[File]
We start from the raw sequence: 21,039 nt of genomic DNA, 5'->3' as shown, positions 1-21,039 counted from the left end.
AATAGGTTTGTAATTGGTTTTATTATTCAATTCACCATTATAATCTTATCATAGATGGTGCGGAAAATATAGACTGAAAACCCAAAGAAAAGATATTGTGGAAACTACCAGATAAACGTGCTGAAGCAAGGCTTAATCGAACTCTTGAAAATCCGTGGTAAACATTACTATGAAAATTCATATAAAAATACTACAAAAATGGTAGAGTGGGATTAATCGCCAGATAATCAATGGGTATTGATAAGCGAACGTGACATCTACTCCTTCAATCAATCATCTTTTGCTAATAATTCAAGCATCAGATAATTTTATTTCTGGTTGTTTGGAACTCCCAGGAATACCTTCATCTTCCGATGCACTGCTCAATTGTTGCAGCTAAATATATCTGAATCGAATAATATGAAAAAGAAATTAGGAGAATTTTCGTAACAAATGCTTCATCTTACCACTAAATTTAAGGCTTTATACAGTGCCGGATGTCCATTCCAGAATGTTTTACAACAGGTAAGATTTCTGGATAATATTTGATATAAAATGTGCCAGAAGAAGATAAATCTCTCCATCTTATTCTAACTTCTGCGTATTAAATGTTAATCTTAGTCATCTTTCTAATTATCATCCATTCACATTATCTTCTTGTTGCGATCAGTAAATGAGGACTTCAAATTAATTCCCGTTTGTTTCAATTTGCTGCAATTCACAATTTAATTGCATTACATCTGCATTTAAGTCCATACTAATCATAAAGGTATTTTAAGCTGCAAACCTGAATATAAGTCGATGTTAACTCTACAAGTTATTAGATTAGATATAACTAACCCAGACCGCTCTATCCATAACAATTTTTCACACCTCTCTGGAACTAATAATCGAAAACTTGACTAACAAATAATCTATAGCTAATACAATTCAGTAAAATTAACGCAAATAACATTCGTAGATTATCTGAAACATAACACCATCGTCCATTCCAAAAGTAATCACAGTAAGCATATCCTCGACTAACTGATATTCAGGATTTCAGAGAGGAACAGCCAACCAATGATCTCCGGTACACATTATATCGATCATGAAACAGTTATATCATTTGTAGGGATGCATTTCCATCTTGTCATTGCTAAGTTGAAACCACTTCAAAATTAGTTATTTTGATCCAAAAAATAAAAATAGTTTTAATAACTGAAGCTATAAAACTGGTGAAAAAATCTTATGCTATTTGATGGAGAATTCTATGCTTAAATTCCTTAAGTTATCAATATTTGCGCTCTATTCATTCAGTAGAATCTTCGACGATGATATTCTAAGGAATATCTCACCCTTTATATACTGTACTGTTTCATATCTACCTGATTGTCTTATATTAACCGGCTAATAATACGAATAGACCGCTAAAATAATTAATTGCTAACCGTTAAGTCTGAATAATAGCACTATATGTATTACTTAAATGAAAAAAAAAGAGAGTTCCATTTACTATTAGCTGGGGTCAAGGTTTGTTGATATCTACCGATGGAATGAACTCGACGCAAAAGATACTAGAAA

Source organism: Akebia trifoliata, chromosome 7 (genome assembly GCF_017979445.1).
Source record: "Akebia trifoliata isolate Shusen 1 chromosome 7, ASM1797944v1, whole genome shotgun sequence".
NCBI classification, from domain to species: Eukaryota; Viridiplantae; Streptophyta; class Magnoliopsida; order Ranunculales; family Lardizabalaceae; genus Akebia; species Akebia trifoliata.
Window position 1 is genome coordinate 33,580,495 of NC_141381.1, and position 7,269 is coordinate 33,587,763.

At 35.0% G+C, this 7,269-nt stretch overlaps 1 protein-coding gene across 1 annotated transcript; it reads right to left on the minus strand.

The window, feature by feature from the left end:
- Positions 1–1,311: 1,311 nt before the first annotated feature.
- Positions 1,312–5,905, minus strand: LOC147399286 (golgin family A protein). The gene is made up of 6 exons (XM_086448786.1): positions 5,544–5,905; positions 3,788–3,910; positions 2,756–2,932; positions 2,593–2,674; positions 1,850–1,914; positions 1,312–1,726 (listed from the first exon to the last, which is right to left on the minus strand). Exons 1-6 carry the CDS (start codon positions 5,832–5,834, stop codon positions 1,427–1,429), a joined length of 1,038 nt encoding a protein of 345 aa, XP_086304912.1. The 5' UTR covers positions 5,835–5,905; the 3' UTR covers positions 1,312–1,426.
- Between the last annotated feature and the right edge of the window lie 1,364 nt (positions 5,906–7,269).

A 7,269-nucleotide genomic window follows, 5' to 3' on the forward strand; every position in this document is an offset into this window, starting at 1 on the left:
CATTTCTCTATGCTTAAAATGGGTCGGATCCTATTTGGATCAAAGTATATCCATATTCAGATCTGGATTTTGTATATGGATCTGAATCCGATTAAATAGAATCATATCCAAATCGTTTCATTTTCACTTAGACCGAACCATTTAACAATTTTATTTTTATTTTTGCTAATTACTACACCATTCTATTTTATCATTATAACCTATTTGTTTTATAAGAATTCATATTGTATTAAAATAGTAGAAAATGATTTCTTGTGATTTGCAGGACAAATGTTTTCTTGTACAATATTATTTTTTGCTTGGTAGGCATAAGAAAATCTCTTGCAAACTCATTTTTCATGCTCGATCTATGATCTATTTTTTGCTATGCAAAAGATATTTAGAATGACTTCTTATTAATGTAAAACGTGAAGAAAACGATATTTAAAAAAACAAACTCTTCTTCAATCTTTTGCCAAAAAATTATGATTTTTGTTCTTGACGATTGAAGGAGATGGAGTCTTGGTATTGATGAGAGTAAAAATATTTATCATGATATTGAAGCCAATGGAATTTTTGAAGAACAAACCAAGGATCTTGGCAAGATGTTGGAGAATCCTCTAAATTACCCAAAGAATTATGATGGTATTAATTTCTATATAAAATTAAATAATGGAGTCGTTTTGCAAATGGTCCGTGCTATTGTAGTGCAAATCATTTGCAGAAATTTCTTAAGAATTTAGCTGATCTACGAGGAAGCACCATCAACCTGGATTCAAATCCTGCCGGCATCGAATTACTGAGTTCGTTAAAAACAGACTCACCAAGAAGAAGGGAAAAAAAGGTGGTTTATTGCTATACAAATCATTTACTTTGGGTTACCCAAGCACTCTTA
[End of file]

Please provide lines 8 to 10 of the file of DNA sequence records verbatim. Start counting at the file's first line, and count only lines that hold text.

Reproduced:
The window, feature by feature from the left end:
- Positions 1–1,311: 1,311 nt before the first annotated feature.
- Positions 1,312–5,905, minus strand: LOC147399286 (golgin family A protein). The gene is made up of 6 exons (XM_086448786.1): positions 5,544–5,905; positions 3,788–3,910; positions 2,756–2,932; positions 2,593–2,674; positions 1,850–1,914; positions 1,312–1,726 (listed from the first exon to the last, which is right to left on the minus strand). Exons 1-6 carry the CDS (start codon positions 5,832–5,834, stop codon positions 1,427–1,429), a joined length of 1,038 nt encoding a protein of 345 aa, XP_086304912.1. The 5' UTR covers positions 5,835–5,905; the 3' UTR covers positions 1,312–1,426.